Originally Posted: September 2013
by Christina A. Tugeau, CATugeau Artist Agent LLC
This time of year, many people love to get away to a quiet stream or isolated bit of shore and throw a line. Fishing is good for the soul. So is creating art and making a living. When you are fishing for jobs, your art is your hook — not your resume or your winning personality. Your actual work, its style, color, drawing quality, and characters, will win you assignments. As an agent, I show editors and art directors my clients’ art, and I have a tackle box full of hooks. But an individual artist really only needs one or two memorable hooks of the right kind and quality to win a job.
You have to be seen to be hired. Be sure your line and hook are in the right pond!
What to put in your portfolio: Draw kids! Show all ethnic types, sexes, and ages. Also show families and pets, different jobs and historic periods, and views of the same characters showing different expressions. Set them outdoors, indoors, in vehicles, cities, or country, and use different perspectives and viewpoints, action and humor.
Always have at least one or two sequential scenes with the same characters, as if they are in a story. This is how you show your ‘story thinking,’ and it better illustrates that you can draw characters interacting and looking consistent. Go for the moment of action: the viewer will be able to see the story and the personalities. Illustrate the character’s emotional connections.
Don’t confuse viewers with too many different styles; a consistent style helps them remember you. There is no wrong style, though you might want to avoid (most of the time) huge heads, too much brown or black, and images that are too sophisticated. And no weak pieces, ever!
A formal presentation portfolio is useful for client visits or attending conferences. It should not be too big, but make it very clean and easy to see. Use both sides of the page so viewers can see more art quickly. Keep story pieces together, and group similar styles if you do more than one. Include 10 to 15 pieces of your best work. Black and white work should be at the end and grouped together, if you do that as well.
Your website is your virtual portfolio, and it can reach more people than an actual portfolio, if people know it’s there.
How to get your portfolio out there: I have always found a simple mailing with your contact and website information the best and most effective way to get seen. I do group mailings twice a year for my agency artists. Sometimes they are full pages with one or multiple images; often I’ll use large postcards, with gloss on at least one side. Sometimes there’s a theme, which I think is fun for the viewers. I encourage artists to do one big image on the front and a b/w or smaller color image on the back with their name and agency contact info. If you are mailing singly, you need to work the images around the address areas and stamp; be creative.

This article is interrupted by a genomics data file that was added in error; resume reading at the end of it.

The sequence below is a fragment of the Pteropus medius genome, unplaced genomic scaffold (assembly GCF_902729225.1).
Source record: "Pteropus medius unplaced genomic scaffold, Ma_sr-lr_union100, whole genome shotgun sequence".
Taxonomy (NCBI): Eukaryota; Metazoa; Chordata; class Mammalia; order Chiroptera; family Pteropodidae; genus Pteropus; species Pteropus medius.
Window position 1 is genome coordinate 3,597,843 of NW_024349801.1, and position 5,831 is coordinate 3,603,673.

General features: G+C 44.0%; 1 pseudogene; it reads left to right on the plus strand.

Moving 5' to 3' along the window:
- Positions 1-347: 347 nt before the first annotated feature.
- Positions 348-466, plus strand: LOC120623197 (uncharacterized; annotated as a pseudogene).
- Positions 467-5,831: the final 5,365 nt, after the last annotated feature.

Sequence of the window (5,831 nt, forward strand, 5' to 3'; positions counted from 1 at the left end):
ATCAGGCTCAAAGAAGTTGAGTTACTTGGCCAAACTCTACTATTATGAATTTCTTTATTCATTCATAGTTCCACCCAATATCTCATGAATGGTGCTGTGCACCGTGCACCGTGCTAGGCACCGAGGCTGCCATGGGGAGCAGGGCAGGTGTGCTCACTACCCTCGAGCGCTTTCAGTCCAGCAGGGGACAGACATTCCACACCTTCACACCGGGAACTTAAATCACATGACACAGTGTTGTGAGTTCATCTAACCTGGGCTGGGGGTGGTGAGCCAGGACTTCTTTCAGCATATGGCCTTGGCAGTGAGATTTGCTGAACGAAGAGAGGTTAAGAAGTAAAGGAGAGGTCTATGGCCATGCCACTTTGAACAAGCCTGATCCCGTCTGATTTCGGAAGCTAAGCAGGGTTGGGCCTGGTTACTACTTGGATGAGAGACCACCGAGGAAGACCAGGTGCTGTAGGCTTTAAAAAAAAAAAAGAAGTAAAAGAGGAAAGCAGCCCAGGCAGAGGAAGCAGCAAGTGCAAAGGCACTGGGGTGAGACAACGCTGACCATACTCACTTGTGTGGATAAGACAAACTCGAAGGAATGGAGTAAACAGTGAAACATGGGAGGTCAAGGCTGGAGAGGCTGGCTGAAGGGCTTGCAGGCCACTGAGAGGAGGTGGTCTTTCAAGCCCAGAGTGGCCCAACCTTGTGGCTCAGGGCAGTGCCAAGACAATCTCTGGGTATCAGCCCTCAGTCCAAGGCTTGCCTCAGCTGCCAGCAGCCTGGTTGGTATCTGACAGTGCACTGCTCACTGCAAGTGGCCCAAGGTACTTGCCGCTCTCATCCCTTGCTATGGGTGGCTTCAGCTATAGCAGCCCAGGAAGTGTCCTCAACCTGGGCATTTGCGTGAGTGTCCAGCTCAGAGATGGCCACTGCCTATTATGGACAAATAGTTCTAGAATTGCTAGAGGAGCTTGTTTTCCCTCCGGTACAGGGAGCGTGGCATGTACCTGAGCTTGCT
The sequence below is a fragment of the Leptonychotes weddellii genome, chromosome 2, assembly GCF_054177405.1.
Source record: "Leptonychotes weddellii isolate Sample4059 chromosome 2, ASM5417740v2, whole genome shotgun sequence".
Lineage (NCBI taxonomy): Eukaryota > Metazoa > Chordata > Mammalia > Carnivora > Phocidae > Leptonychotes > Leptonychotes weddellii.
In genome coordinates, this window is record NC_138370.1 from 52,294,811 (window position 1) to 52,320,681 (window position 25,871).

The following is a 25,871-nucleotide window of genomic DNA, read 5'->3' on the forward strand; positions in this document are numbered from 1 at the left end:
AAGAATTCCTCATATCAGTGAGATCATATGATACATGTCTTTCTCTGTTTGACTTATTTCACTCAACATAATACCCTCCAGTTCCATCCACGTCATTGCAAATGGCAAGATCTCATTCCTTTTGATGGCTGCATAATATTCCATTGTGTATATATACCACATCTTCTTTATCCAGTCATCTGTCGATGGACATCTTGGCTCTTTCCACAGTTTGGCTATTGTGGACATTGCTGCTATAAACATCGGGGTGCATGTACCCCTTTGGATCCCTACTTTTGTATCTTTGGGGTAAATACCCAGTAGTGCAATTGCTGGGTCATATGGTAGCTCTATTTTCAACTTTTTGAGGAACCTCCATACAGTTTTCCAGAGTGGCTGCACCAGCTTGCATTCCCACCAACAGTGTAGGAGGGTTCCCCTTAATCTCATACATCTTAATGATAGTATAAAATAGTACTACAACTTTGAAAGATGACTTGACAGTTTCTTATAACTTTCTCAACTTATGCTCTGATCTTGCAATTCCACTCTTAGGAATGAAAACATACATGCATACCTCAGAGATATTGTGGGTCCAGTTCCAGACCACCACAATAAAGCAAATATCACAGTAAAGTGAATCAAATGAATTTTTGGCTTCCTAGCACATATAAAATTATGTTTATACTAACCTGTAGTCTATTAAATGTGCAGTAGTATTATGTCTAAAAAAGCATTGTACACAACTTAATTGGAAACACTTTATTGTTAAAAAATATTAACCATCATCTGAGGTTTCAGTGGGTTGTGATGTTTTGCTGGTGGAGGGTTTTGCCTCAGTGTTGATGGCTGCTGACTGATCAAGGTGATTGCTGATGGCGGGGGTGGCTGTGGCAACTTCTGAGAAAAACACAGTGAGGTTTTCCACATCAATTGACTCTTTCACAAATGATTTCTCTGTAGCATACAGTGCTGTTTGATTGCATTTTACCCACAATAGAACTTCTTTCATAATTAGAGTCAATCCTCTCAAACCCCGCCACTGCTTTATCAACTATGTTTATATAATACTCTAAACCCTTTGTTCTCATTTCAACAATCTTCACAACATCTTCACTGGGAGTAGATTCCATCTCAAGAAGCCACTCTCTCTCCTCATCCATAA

Source books are very expensive, and frankly, I’m not sure of their benefit for an individual artist, although online portfolio services are great. If you do a page, send out the reprints as a mailing.
In-person visits and social media both have their place in your promotion. Visits are hard to get these days for individual artists; art directors and editors simply don’t have the time. So if you get an opportunity, grab it! Never leave behind your only actual portfolio; have another ‘leave-behind.’
I don’t advise email blasts for individual artists unless you already have a relationship with the buyer you are sending to. You do NOT want to be annoying! The same goes for cold calls. Save them for when you have an in.
Social media are great for promoting a book or project you’ve worked on, but not for getting jobs. I find Facebook and Twitter are also good for artist-to-artist contacts. And be careful what you put out there, as it’s going to be seen by more than your family and friends! Blogs are a positive too. I hope you’ll follow my blog, THE WAY TUGEAU: http://catugeau.wordpress.com.
Illustration is a commercial endeavor. You do what the client wants you to do in your style, and you get paid for it. Be sure your art is saying what you want it to say. Remember, it’s your art that will hook buyers. Your style says everything about you. Show you have a unique vision and are a visual problem-solver with your own vocabulary.
Have fun — it will show!